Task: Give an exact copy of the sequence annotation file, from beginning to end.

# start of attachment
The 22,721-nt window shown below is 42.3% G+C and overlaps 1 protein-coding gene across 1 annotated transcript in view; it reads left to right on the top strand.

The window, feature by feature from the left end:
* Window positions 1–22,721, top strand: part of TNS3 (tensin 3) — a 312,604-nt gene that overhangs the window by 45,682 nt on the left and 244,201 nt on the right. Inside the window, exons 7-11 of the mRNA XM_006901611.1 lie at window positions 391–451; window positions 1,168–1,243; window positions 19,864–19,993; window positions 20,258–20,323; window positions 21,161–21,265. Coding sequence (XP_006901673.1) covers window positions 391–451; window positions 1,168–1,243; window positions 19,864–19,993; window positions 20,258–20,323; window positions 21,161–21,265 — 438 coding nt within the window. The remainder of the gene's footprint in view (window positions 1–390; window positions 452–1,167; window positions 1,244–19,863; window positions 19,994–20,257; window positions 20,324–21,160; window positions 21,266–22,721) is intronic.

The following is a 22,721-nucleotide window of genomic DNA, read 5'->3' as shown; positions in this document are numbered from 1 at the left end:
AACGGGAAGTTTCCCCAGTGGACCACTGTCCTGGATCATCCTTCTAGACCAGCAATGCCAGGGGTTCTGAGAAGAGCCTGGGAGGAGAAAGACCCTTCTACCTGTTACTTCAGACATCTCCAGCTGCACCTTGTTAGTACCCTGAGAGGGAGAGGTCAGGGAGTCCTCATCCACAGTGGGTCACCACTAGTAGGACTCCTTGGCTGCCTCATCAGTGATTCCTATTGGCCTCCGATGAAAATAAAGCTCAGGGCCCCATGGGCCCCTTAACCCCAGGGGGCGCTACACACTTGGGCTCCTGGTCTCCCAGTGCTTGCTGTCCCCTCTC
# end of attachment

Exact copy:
The 22,721-nt window shown below is 42.3% G+C and overlaps 1 protein-coding gene across 1 annotated transcript in view; it reads left to right on the top strand.

The window, feature by feature from the left end:
* Window positions 1–22,721, top strand: part of TNS3 (tensin 3) — a 312,604-nt gene that overhangs the window by 45,682 nt on the left and 244,201 nt on the right. Inside the window, exons 7-11 of the mRNA XM_006901611.1 lie at window positions 391–451; window positions 1,168–1,243; window positions 19,864–19,993; window positions 20,258–20,323; window positions 21,161–21,265. Coding sequence (XP_006901673.1) covers window positions 391–451; window positions 1,168–1,243; window positions 19,864–19,993; window positions 20,258–20,323; window positions 21,161–21,265 — 438 coding nt within the window. The remainder of the gene's footprint in view (window positions 1–390; window positions 452–1,167; window positions 1,244–19,863; window positions 19,994–20,257; window positions 20,324–21,160; window positions 21,266–22,721) is intronic.

The following is a 22,721-nucleotide window of genomic DNA, read 5'->3' as shown; positions in this document are numbered from 1 at the left end:
AACGGGAAGTTTCCCCAGTGGACCACTGTCCTGGATCATCCTTCTAGACCAGCAATGCCAGGGGTTCTGAGAAGAGCCTGGGAGGAGAAAGACCCTTCTACCTGTTACTTCAGACATCTCCAGCTGCACCTTGTTAGTACCCTGAGAGGGAGAGGTCAGGGAGTCCTCATCCACAGTGGGTCACCACTAGTAGGACTCCTTGGCTGCCTCATCAGTGATTCCTATTGGCCTCCGATGAAAATAAAGCTCAGGGCCCCATGGGCCCCTTAACCCCAGGGGGCGCTACACACTTGGGCTCCTGGTCTCCCAGTGCTTGCTGTCCCCTCTC